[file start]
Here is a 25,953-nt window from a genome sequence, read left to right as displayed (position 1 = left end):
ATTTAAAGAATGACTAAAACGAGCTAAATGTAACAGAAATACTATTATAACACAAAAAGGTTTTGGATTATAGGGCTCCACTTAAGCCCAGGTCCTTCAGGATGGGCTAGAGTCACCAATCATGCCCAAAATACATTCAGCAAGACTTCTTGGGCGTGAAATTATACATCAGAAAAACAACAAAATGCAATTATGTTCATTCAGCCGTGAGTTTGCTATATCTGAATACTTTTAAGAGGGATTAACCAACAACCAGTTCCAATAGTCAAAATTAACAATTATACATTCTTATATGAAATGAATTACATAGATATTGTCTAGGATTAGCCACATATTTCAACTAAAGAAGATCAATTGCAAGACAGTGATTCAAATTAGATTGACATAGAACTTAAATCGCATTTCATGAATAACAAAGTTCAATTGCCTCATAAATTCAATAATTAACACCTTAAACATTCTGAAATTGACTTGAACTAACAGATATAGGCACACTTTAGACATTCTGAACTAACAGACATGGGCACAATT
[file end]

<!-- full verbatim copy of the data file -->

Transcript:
Here is a 25,953-nt window from a genome sequence, read left to right as displayed (position 1 = left end):
ATTTAAAGAATGACTAAAACGAGCTAAATGTAACAGAAATACTATTATAACACAAAAAGGTTTTGGATTATAGGGCTCCACTTAAGCCCAGGTCCTTCAGGATGGGCTAGAGTCACCAATCATGCCCAAAATACATTCAGCAAGACTTCTTGGGCGTGAAATTATACATCAGAAAAACAACAAAATGCAATTATGTTCATTCAGCCGTGAGTTTGCTATATCTGAATACTTTTAAGAGGGATTAACCAACAACCAGTTCCAATAGTCAAAATTAACAATTATACATTCTTATATGAAATGAATTACATAGATATTGTCTAGGATTAGCCACATATTTCAACTAAAGAAGATCAATTGCAAGACAGTGATTCAAATTAGATTGACATAGAACTTAAATCGCATTTCATGAATAACAAAGTTCAATTGCCTCATAAATTCAATAATTAACACCTTAAACATTCTGAAATTGACTTGAACTAACAGATATAGGCACACTTTAGACATTCTGAACTAACAGACATGGGCACAATT